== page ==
There are obvious times when the previous aspects must be used. Assume that two aircraft are right next to each other and request pushback simultaneously. This is where those ground conflict resolution skills will come in handy, and you can do so by giving one the pushback clearance, and having the other hold their position. To further my previous point about predicting your pilots, if you notice two people are right next to each other on the ground, it should already be in the back of your mind that a pushback/taxi incursion may be imminent.

You should familiarize yourself with each of the bolded terms above if you haven’t already, but I thought it’d be good to mention so, of course, you aren’t caught off guard when it’s time to control.

All links above are found in the ATC portion of the user guide, and that should be referenced before anything else listed in this topic.

Awareness + Monitoring Your Airspace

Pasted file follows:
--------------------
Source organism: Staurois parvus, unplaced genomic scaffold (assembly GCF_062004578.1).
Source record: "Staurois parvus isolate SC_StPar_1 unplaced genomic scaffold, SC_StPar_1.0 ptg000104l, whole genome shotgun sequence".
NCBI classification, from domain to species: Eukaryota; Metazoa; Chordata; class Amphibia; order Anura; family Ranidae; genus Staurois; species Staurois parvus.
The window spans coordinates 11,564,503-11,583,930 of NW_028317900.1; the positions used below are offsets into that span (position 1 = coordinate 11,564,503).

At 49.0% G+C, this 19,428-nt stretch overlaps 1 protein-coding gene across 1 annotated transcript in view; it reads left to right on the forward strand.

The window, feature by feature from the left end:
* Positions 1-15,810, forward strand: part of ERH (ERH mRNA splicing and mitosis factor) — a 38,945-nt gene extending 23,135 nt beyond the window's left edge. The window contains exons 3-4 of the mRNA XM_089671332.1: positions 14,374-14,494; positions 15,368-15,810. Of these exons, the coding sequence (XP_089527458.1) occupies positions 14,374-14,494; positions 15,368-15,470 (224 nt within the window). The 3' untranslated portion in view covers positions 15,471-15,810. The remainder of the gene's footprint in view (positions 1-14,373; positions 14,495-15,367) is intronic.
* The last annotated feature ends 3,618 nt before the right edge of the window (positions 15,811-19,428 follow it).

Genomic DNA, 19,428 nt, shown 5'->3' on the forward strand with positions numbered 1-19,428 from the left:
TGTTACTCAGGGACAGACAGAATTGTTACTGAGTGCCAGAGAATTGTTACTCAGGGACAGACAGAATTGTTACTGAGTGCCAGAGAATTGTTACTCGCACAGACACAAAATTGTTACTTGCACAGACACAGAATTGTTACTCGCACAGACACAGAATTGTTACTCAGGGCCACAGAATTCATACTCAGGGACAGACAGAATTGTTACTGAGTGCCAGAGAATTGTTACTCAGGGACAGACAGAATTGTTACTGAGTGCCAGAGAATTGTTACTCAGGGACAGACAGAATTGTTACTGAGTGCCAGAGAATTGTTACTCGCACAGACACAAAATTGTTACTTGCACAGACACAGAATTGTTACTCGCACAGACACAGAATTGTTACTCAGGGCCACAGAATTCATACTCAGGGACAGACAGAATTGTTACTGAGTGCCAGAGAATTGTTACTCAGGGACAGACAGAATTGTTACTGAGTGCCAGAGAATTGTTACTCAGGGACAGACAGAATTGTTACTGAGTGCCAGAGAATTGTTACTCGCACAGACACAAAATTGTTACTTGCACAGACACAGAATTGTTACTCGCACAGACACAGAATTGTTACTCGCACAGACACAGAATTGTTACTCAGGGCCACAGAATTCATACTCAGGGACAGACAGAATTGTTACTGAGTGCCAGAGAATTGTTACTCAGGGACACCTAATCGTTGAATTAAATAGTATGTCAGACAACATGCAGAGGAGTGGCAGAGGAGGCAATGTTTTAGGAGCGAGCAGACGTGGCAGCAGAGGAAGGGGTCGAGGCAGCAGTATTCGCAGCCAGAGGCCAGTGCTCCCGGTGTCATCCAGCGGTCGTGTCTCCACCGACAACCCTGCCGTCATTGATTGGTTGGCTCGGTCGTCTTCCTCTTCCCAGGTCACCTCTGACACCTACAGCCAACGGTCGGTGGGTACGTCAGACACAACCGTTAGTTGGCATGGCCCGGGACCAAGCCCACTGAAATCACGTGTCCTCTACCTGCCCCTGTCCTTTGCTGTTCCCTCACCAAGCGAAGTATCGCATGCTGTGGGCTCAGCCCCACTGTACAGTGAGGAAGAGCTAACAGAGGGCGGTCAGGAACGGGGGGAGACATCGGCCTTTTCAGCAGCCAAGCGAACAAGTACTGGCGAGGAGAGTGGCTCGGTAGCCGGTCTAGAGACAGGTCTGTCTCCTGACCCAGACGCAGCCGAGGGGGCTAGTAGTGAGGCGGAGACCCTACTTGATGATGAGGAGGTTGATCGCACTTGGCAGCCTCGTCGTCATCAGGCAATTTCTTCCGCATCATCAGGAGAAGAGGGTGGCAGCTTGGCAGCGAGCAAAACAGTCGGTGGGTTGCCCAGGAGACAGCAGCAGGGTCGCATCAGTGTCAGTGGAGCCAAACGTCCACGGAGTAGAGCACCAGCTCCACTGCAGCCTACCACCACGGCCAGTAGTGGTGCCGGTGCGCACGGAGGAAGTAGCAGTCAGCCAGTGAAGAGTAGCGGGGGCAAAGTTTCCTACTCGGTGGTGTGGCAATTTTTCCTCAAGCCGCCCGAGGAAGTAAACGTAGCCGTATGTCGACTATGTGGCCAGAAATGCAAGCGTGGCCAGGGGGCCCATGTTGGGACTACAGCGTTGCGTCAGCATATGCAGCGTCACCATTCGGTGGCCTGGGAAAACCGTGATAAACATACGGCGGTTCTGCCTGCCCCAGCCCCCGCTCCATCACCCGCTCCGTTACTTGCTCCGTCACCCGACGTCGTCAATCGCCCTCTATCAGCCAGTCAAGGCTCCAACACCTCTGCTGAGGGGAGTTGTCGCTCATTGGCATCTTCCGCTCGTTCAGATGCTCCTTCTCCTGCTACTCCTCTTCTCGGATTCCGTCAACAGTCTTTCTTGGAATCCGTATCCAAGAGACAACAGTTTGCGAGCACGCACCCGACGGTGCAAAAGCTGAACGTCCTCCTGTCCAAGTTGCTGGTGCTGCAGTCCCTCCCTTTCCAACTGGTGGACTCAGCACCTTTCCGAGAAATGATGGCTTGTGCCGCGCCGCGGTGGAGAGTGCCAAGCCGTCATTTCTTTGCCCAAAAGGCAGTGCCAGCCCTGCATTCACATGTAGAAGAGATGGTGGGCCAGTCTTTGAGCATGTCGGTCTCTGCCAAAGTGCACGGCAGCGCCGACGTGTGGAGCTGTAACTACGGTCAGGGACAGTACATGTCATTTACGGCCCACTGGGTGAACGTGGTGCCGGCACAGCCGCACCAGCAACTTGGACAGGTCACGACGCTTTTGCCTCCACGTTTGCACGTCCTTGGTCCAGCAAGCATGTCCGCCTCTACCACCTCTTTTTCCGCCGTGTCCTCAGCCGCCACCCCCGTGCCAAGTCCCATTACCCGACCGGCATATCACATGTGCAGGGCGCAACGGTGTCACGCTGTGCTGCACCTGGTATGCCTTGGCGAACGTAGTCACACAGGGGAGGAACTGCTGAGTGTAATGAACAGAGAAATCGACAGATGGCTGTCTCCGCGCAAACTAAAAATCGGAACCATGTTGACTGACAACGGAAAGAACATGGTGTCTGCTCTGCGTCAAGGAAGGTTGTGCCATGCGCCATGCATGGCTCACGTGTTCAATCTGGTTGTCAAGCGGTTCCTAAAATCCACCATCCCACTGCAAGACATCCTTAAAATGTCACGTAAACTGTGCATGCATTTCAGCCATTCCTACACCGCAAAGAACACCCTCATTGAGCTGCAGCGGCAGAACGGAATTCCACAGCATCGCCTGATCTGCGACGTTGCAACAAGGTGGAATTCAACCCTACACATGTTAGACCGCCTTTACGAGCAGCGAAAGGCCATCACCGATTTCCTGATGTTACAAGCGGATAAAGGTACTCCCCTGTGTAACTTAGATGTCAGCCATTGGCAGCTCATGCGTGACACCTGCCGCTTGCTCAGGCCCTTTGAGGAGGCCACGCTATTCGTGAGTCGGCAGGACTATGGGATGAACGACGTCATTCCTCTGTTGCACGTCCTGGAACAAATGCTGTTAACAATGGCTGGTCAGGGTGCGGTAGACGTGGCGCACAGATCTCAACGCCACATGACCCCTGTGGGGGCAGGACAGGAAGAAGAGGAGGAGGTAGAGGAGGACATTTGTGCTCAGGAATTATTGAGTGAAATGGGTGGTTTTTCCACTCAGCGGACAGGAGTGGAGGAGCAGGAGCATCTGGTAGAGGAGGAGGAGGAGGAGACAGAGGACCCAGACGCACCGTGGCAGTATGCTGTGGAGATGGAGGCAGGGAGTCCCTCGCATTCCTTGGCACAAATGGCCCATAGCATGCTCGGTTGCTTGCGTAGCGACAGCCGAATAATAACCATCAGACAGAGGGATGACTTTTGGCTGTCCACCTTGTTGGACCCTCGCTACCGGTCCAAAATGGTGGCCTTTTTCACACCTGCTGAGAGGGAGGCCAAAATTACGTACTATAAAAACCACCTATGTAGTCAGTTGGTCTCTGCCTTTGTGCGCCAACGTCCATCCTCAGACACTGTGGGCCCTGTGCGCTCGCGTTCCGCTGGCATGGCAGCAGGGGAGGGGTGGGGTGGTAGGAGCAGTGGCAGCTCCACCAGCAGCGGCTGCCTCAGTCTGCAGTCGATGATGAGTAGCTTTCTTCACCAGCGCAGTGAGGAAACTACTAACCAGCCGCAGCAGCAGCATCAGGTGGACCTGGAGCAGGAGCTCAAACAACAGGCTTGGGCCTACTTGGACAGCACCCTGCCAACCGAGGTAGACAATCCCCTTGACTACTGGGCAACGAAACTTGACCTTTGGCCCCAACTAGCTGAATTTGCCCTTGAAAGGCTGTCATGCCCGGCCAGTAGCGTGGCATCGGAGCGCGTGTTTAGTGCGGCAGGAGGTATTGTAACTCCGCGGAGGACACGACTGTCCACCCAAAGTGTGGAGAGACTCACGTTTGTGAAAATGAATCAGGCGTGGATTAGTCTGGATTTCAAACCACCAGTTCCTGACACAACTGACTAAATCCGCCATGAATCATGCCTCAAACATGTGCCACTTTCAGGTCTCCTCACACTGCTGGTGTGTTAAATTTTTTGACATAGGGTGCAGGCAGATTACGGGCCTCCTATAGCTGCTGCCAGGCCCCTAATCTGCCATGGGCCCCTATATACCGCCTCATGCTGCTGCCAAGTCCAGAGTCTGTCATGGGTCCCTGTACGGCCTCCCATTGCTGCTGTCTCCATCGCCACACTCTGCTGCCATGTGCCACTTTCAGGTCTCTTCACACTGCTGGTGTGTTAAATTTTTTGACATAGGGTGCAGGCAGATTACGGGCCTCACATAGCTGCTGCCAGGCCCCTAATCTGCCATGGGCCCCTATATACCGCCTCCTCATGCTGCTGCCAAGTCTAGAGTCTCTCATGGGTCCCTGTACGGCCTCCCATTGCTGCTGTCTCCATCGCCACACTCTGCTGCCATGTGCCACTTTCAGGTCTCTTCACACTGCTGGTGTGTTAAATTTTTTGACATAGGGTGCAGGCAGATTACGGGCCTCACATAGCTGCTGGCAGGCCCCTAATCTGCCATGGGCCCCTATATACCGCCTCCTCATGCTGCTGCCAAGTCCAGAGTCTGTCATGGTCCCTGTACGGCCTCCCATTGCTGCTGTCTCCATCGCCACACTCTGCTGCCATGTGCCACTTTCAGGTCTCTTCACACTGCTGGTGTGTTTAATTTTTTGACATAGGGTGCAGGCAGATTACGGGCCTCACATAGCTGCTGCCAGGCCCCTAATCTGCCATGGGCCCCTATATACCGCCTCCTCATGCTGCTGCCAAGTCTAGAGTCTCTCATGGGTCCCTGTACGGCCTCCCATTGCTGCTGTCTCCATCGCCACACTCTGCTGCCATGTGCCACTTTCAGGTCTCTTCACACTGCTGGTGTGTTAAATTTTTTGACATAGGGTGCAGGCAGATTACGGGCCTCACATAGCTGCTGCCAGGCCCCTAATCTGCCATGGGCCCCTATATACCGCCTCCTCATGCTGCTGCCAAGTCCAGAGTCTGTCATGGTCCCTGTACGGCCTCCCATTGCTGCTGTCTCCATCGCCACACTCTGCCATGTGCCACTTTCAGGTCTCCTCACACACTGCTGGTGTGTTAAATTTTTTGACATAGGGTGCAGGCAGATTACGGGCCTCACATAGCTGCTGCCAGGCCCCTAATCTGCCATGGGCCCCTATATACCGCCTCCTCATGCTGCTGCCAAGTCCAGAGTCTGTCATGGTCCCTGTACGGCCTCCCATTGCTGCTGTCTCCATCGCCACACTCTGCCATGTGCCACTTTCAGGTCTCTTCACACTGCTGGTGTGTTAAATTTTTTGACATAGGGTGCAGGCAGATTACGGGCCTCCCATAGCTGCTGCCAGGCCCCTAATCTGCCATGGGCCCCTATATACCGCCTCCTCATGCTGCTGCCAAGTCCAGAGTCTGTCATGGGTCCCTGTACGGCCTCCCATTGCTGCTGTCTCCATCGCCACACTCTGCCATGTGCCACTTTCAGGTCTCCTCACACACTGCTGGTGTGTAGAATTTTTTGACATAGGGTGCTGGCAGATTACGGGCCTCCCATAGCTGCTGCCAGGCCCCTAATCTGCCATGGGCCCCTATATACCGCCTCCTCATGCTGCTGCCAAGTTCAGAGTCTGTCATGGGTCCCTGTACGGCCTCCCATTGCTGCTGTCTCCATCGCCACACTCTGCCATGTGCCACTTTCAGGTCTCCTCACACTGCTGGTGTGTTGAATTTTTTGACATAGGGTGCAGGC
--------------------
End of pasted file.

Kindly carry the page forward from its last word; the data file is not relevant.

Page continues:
Awareness. Arguably, one of the biggest parts of air traffic control that will make, or break, a controller. As an IFATC Tester, if we notice awareness may be lacking, it’s essential that we point that out and acknowledge it because it can possibly lead to other issues in the airspace.

It’s one of those things that really needs to be built up over time, and certainly can’t be achieved easily, but I have one big tip, from my experience, that has led to major success. When you are not sending commands to people, monitor your airspace! It never hurts to keep a bird’s eye view on everything that your pilots are doing to make sure nothing is happening out of the ordinary.

Let’s say you noticed that someone randomly slows to 0-20 knots on the runway, but someone on a 2 nautical mile final is still at 160-170 knots. That is a big giveaway that a go-around may be imminent due to a loss of arrival/arrival spacing.

Furthermore, if you notice someone may not be following the expected path, it’s part of the controller’s duty to quickly evaluate what situation is occurring, and act appropriately in a timely matter, which all ties into your awareness.

Many of these aspects that I’ve explained are heavily correlated, and are very much alike and dependent upon one another. I hope that, from this topic, you were able to further your knowledge into the wonderful world that is air traffic control. If you would like to join, please do so here! We love taking on new recruits, and like to expand our ever growing team.